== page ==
Utah: Cy Nielson, LHP, BYU
Nielson, who sits in the low-90s and shows promise with a mid-80s slider, impressed out of the BYU bullpen this spring with a 3.21 ERA, 45 strikeouts and only seven walks in 33 2/3 frames. He has shown he can also pitch with length this summer on the Cape, where he worked as a starter for Chatham.

Virginia: Gavin Cross, OF, Virginia Tech (No. 10)
Looking for a steady, dependable performer? Cross could be your guy. The Hokies’ outfielder batted at least .328 in all three of his seasons on campus, and his 17 homers this spring added to the belief he can be a solid power hitter, too. With above-average speed, he could play anywhere on the grass. You may not find a 60-grade here, but there are ample tools to get Cross into the first half of the first round.

Washington: Gabriel Hughes, RHP, Gonzaga (No. 26)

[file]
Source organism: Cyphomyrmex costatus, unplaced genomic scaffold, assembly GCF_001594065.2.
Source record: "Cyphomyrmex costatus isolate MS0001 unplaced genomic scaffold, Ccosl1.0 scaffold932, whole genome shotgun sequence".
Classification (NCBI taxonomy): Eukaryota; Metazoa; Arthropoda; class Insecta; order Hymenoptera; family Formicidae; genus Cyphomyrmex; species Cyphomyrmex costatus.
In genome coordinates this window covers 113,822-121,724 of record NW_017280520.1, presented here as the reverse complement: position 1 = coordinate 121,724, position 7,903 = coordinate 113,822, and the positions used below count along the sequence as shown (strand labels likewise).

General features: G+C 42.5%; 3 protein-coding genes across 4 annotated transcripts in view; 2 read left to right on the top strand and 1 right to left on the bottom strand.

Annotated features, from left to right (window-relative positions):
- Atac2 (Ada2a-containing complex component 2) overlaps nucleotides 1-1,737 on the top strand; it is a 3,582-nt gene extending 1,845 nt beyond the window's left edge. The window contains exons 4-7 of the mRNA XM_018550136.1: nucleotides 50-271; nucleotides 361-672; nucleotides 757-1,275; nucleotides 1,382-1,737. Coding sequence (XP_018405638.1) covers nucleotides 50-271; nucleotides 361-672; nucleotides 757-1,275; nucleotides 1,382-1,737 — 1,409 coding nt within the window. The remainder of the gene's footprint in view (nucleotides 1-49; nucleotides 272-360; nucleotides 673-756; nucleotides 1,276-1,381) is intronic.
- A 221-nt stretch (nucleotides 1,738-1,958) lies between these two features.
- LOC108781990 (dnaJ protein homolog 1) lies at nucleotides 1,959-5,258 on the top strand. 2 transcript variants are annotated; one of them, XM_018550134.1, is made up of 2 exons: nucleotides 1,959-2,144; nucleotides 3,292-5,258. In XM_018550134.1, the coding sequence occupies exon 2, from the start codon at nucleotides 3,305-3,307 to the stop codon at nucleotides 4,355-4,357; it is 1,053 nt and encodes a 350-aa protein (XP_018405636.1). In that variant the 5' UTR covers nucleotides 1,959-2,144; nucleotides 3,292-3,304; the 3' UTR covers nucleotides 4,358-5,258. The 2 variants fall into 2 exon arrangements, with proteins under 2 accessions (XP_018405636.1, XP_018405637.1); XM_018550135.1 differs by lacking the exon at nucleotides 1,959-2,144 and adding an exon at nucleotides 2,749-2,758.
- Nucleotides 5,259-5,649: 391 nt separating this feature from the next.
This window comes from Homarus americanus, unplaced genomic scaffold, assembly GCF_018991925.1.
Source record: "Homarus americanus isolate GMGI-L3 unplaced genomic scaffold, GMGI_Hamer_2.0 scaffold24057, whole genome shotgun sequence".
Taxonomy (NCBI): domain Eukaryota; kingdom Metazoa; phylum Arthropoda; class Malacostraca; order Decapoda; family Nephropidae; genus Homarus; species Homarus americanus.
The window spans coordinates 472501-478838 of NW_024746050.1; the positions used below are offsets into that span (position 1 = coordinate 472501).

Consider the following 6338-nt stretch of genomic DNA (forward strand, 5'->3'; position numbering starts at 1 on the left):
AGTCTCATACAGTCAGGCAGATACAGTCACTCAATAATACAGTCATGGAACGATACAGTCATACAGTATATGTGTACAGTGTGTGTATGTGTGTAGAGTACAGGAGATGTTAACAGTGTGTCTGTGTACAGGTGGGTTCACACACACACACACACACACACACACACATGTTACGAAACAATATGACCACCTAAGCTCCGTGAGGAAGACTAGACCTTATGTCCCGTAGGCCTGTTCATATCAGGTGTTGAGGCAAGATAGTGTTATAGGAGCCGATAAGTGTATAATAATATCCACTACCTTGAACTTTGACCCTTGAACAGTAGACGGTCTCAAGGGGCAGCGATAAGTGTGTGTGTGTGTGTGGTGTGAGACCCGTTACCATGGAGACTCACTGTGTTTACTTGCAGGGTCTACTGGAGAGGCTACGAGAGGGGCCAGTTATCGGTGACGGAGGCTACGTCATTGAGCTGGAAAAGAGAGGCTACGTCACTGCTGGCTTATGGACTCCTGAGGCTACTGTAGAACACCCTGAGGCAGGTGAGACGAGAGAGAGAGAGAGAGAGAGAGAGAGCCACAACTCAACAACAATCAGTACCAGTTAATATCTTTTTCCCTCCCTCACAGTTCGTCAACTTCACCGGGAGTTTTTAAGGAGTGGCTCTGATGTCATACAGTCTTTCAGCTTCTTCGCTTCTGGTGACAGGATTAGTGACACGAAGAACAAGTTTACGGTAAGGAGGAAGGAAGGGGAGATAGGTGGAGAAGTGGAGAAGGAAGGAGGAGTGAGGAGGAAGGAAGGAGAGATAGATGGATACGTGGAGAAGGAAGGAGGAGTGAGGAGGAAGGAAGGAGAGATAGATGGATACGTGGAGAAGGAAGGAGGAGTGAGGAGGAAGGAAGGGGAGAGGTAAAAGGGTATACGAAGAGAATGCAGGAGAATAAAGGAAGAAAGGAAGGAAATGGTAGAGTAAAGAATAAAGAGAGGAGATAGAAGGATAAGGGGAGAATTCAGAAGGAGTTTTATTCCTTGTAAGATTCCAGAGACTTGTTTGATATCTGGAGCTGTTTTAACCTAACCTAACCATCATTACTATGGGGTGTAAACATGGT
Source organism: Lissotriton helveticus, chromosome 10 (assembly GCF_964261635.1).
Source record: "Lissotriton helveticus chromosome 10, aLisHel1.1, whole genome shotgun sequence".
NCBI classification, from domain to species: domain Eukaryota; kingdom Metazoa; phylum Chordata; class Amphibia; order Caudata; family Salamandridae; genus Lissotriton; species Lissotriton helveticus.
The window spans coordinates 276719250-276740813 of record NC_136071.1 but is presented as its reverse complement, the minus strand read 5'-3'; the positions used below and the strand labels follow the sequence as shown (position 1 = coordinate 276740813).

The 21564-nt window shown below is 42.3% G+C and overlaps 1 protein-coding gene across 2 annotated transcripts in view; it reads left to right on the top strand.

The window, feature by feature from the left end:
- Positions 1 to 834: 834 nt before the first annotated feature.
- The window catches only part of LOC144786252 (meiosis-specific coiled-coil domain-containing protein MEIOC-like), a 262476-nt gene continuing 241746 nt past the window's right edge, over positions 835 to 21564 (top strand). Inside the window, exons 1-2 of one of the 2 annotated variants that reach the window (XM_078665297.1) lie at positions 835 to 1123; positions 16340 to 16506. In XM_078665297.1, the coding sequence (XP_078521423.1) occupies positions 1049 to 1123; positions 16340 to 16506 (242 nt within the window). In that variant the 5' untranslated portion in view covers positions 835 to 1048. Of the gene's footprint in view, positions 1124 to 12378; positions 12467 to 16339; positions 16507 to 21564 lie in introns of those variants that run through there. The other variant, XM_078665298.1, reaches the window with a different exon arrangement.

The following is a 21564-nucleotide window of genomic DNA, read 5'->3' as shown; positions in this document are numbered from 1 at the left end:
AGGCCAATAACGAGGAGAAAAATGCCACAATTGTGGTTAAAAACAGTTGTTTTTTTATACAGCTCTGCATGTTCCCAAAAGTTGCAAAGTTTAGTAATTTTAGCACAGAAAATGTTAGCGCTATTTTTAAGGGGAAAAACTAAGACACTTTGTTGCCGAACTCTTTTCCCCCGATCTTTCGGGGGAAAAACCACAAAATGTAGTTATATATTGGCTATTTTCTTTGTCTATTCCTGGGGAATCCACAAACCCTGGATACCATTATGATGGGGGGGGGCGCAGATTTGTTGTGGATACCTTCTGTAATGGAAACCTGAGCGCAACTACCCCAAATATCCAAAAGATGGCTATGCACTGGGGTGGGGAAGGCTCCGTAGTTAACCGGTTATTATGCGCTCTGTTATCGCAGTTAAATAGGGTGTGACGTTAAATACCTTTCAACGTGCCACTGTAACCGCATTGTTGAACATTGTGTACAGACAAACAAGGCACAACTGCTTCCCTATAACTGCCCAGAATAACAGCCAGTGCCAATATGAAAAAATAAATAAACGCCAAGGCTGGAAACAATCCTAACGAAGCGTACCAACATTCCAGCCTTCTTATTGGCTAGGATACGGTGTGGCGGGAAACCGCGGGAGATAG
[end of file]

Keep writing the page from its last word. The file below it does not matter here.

The 6-foot-4 right-hander already throws in the mid-90s, and there’s some belief he could add more gas in the pros. His above-average wipeout slider and good changeup also give his starting hopes a boost. Hughes had a 3.21 ERA with 138 strikeouts in 98 innings for the Bulldogs this spring.

West Virginia: Jacob Watters, RHP, West Virginia (No. 154)
The good: Watters’ mid-90s fastball and plus power curveball. The bad: a career 17.9 percent walk rate in college. To his credit, the 6-foot-4 right-hander has shown modest gains with his control over the last year, and his two best pitches should intrigue plenty of clubs on Day Two. But he carries significant reliever risk.

Wisconsin: Gavin Kilen, SS, Milton HS (No. 100)
Don’t sleep on the Badger State, which has produced early picks like Gavin Lux, Jarred Kelenic and Noah Miller in recent years. Kilen stands out for his hand-eye coordination at the plate, helping him limit his strikeouts. He hits the ball on the ground perhaps too often, limiting his power, but he should provide value as a middle infielder.